Another important player has been John Danaher. When I asked John if he would serve as my editor/technical advisor, he jumped whole-heartedly into the project and proceeded to blow my mind away. Not only did John work on the technical side of the book with me, but he really helped mentor me in my first book. Needless to say, John gave me a lot of confidence when he gave me his final approval. He is a great mind, inside and outside of jiu-jitsu. Again, I am very grateful for this.

Of course so many more that I need to thank and that will come soon.

Enough of my rant, on to the book...

For the past couple/few months I have been staring at and making changes to the monster that is my Saulo Proofs. These are single sided, photo paper quality prints of each page of the book. Along with the publisher and Saulo, we have been checking, checking, and checking that this book is the one that we wanted to send to print. One thing about these prints, this is a very big book, and because these prints are one sided, this pile is HUGE!!! I only hoped that the book would be far less than half in size (I want book stores to carry it after all!). Finally, after many weeks, we came up with our final edition, reviewed it with Saulo one last time, and sent it to the printer. Then, the waiting game.

After a couple of shipping delays, 5 books were sent to Victory Belt offices midway through this week. Some may wonder, why 5? Actually these 5 are airmailed from the printer (in China) as a benefit to the authors, while the other thousands sit in a boat that trudges across the Pacific. All I have to say is that I hope that boat is fast, because people get grumpy just as fast when deadlines are missed. This I can understand, I would get pissed too if I pre-ordered something and the advertised date changed. All that I can say is that I am very thankful for all of the pre-orders (as is Saulo), it makes it a lot easier for us to gauge its possible popularity and negotiate future books. I greatly appreciate it guys!

Regarding the shipping time, here is how the publishing process has worked for me. After submitting the final manuscript (needed approval by Saulo, me, and the publisher), the book was touched up by Haley and VB (photos lightened, etc). Then the book was sent to China for printing. After a few weeks, the printer sent us the above proof and we made our last minute changes and troubleshooting. Then we gave our final final approval. Weeks and weeks later, the finished book shows up on my doorstep. For everyone else, the book still takes this path. It moves from the printer, to customs, to a freight container and ship, takes a massive trans-Pac journey, back through customs, voyages cross country to the distributor, gets sent to the retailer, and then to you. I never knew until now how long this would take. It's crazy.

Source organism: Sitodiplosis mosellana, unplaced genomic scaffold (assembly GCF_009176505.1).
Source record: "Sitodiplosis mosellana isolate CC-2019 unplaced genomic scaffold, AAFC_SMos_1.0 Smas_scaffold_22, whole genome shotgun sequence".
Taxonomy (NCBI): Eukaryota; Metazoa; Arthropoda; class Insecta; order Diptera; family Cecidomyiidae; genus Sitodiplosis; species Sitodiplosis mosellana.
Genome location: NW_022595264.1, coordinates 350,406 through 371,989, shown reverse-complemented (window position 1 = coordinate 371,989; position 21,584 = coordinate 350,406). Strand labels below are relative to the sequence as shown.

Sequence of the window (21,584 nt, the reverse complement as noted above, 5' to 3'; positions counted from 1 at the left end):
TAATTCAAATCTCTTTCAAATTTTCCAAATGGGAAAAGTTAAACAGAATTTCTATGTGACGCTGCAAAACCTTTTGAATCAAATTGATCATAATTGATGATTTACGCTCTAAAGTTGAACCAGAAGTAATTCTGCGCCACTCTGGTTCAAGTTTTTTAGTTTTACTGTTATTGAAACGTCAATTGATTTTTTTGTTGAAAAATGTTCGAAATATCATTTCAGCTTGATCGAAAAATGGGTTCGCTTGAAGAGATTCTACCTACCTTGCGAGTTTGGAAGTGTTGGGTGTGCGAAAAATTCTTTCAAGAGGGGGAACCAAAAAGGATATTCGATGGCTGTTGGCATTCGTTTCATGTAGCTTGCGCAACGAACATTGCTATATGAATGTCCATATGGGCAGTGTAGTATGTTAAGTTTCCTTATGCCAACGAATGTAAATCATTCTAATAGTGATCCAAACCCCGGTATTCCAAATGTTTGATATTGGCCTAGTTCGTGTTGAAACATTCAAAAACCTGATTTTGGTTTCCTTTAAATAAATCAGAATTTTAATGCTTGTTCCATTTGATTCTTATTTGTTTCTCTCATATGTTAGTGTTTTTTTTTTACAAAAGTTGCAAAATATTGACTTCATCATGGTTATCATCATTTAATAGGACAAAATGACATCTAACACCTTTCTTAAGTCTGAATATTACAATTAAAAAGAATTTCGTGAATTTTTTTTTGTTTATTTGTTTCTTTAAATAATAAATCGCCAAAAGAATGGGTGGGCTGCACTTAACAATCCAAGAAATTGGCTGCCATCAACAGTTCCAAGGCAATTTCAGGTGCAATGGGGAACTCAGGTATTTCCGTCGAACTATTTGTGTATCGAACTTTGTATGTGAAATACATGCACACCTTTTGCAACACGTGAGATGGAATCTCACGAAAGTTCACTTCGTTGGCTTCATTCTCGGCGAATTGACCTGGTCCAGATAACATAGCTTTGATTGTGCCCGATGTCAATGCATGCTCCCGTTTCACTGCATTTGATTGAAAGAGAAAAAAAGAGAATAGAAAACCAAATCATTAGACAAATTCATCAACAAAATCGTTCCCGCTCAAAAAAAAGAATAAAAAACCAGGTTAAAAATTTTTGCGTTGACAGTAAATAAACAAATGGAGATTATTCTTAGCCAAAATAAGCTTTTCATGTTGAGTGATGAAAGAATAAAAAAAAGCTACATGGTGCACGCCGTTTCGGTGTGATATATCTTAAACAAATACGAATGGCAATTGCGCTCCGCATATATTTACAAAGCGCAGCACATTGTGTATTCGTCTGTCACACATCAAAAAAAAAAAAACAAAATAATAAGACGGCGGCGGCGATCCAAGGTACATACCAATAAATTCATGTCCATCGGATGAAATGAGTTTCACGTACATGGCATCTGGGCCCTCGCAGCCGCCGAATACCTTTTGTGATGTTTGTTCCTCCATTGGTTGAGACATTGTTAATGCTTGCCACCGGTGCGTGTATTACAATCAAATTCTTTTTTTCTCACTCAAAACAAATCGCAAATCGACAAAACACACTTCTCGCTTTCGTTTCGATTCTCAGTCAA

I received my book this afternoon and I am elated. As I said earlier, this is my first book and it feels very good to see so much time manifested in such a nice product. Saulo really went the extra mile here and I think it shows.

This book break down the belt system by theme. Saulo includes the necessary theme that you must accomplish before moving on to the next belt.

Here are some pics from the book opening ceremony on my shabby apartment carpets!

This book is Victory Belt's biggest book to date, and likely ever (obviously a larger/heavier book is much more expensive to produce and ship). It feels like a brick. However, if this book does well, I can continue making big ones for my next three projects (Leo Vieira, Galvao, and Dave Camarillo).

Brabo time!

At first I thought Saulo was so unorthodox in this technique until he showed me how many applications it has throughout his entire system. The leg lasso pass.


Now that Saulo is finally finished, I can dive headfirst into my other projects. I am finishing three seminar DVDs (Ricardo Vieira, Leo Vieira, and Andre Galvao), while working on my new books and keeping up my teaching and training load. For the books, I am currently writing Galvao's next one. Having trained with him for quite some time now, I really believe that this book will provide the insight into why he is so incredible in competition. Afterwards, I will finish Leo's book and then Dave's. All three are photographed, transcribed, and sitting on my externals.

If any readers have any questions, suggestions, or insights into any of my books or projects - feel free to ask!!!! I will try to respond to everything here.

Happy Training!

Friday, December 7, 2007

TUF training with Andy Wang and Mac Danzig...

A few months back, my good friend and training partner Mike L called and told me that he'd been frequenting some underground training sessions in Santa Monica and that I should go. Well, my first question was how underground and the second question was who were we going to be training with. Both answers would leave me pleasantly surprised. First to the nature of the "underground session": It was only underground because none of us were supposed to be there and it was one of those, "hey my friend opened up the gym to us after hours" kinda things. Training would be Andy Wang who had at this point recently finished his season of The Ultimate Fighter and Mac Danzig who was soon to be blown up by the very same show. With that established, I immediately agreed and before you knew it, Mike and I were off to Santa Monica.